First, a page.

Splash on the compelling color! Double drops of rich blue ceruleite should do it. It's the kind of blue that looks like the window to another world. Just like you could step through it and arrive in a totally different place. Well, what are you waiting for? Step on through.
Stabilized gemstones are enhanced through a process of coating the genuine gemstone with colorless acrylics or resin to fill porous gaps, harden the stone and maintain the stone’s color.
All weights pertaining to gemstones, including diamonds, are minimum weights. Additionally, please note that many gemstones are treated to enhance their beauty. View Gemstone Enhancements and Special Care Requirements for important information.
Sterling silver, also called fine silver, is a beautifully lustrous cool-toned precious metal favored in fine jewelry among other products. The most reflective of all metals (excluding mercury), sterling silver looks stunning by itself and brings out the best hues in an array of colorful gemstones.
Sterling silver can be polished to a higher sheen than platinum. In fact, Ag, the chemical symbol for silver, comes from a word that means “white and shining.” The surface of silver can boast that shiny, polished appearance, or can be brushed, satin, matte, sandblasted, antiqued or oxidized (chemically blackened).
In order to be called sterling silver, a metal must be made up of a minimum of 92.5% pure silver and 7.5% alloy (meaning other metals), including but not limited to copper and nickel. The alloy is added to pure silver to make the metal more durable, tougher and harder. Sterling silver is designated a fineness of “925.” Pieces with sterling silver may be marked “sterling.”
Finishes on Sterling Silver
Finishing, or plating, is a common treatment with sterling silver. Popular types of plating are rhodium plating, gold plating and anti-tarnish plating. Plating is used to extend the life and sheen of the jewelry. After sizing or buffing a piece of jewelry with a machine, it must be re-plated to restore the finish.
Caring for Sterling Silver
Sterling silver becomes tarnished as the result of a natural chemical process that occurs when sterling silver is exposed to chemicals in the air, rubber, wool and latex. Humidity also plays a role in accelerating tarnishing. It's easy to keep your sterling silver sparkling, though, by taking a few steps to prevent tarnish and other wear and tear.
Earring Back Types
Butterfly Back: A double looped piece resembling a butterfly that fits over a post. Variations on this design are called push back clasps. The basic post and butterfly back are usually used for stud earrings and lighter weight drop earrings.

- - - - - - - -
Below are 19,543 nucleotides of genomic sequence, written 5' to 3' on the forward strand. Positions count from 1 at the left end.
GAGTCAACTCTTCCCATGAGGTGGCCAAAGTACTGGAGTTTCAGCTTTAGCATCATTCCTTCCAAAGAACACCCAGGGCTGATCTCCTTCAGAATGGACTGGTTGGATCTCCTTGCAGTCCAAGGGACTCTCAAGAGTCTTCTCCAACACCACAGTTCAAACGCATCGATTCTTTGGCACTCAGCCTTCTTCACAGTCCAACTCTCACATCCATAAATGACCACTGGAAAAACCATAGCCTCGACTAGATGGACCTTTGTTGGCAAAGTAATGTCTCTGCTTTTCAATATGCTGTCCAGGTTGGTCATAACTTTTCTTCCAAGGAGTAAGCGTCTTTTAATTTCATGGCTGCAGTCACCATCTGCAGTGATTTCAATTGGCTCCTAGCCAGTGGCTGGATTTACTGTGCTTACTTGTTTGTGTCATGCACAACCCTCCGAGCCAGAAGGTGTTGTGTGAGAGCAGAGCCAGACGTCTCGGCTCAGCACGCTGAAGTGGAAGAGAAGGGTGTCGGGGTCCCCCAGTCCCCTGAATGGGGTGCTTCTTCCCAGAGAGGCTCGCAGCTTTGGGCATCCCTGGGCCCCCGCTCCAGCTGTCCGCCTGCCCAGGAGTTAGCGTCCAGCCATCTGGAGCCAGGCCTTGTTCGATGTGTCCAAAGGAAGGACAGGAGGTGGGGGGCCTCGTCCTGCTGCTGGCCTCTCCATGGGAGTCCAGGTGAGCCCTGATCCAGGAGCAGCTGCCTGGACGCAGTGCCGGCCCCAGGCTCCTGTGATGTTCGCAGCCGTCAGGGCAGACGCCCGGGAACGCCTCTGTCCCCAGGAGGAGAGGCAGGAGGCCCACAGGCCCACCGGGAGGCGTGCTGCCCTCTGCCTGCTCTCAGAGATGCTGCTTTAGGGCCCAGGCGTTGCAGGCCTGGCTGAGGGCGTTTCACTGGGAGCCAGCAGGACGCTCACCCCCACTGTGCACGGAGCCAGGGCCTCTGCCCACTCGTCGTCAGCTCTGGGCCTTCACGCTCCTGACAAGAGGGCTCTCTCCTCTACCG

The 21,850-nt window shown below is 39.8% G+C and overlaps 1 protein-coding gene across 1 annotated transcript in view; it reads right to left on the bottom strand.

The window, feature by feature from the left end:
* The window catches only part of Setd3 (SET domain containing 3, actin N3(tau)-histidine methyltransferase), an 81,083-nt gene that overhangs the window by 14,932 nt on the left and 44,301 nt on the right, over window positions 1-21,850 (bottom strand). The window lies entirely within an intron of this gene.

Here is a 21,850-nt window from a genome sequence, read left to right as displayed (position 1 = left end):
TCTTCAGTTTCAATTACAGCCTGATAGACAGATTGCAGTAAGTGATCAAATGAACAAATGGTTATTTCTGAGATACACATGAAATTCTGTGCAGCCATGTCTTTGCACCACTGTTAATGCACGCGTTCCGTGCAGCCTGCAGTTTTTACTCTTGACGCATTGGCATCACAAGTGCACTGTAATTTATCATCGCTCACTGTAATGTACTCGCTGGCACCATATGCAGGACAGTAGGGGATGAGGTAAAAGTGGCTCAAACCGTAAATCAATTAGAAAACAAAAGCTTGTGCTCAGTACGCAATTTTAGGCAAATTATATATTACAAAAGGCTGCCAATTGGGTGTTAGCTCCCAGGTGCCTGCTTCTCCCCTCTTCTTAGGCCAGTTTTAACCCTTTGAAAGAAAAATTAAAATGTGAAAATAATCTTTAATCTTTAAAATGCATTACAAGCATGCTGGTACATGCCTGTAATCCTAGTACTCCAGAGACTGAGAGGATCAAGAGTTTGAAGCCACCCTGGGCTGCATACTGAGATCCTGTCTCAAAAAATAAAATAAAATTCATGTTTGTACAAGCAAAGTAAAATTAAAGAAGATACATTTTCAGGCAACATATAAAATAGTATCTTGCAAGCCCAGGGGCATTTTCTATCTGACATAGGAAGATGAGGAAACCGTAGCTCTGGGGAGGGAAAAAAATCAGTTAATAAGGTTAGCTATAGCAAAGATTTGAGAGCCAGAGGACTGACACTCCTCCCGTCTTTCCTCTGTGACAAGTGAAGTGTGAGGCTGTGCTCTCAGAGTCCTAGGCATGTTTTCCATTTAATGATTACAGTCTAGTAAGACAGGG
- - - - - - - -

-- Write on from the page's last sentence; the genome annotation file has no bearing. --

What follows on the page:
Hinged Snap Backs: This clasp features a hinged post that snaps into a groove on the back of the earring. It is commonly found on hoops. Sometimes the hinged post is curved to provide more room to fit around the ear, sometimes called a saddleback.
Hook Backs: This earring backing is simply a long, bent post that fits through the piercing. Hooks have several variations, most notably the shepherd's hook and the French hook. While thin wire hooks reduce the weight of long earrings, making them more comfortable, they aren't as secure as other clasp styles.
Lever Back: A hinged lever snaps shut against the curved post to form a closed loop around the ear lobe. This clasp is very secure and good for large or medium sized styles that drop just below the ear.
Omega: Also called French clips, this clasp has a straight post and a looped lever. The hinged lever closes around the post and is held against the ear with pressure. The omega clasp is the most secure clasp, especially for the larger, heavier earrings.
Screw back: This backing is a slight variation of the standard post and butterfly nut back. Instead of pushing on the back, the nut twists onto the threaded post. A screw back post design is often preferred for expensive diamond stud earrings that require increased security.
About the Collection
Known for their legacy of creating fine Navajo and Pueblo jewelry, Sunwest Silver isn't just a jewelry company, they're a family. The artisans of Sunwest have been dedicated to their work and company for decades and they're paying it forward by teaching the next generation their craft, trade and traditions. They take pride in hand-tooling their pieces in the United States, creating designs with some of the most colorful and rare turquoise from one of the largest private collections in the world and several, now depleted mines.
Perfect for the value-driven customer, the American Artistry collection blends Southwestern flare with a modern twist.
The Navajo people, or Diné, have a rich history in creating beautifully ornate and artistic jewelry. Combining modern techniques with traditional Navajo silversmithing methods, the collection transcends beauty. Common to the Navajo, each piece is meticulously hand-crafted in the homes of skilled artisans, with the artist's name engraved on every item.
The Museum collection features specially curated, often limited quantity pieces from Ernie Montoya's private collection. With the finest southwestern gemstones by the top designers, it offers the customer a truly unique experience.
For those who love family, fine jewelry & fun
About the Guest
As a Native American raised by silversmiths, Valerie Calabaza's passion for Southwestern & Native American jewelry grew with her into adulthood, leading her to begin designing and creating jewelry of her own.
Valerie is proud to share her culture, traditions and passion for Native American jewelry as a part of the Sunwest Silver, Museum & American Artistry collections.
Brenda Baca has worked in the jewelry industry for 10 years, developing a special appreciation for Native American jewelry. She works first-hand with silversmiths featured in the Diné Spirit line.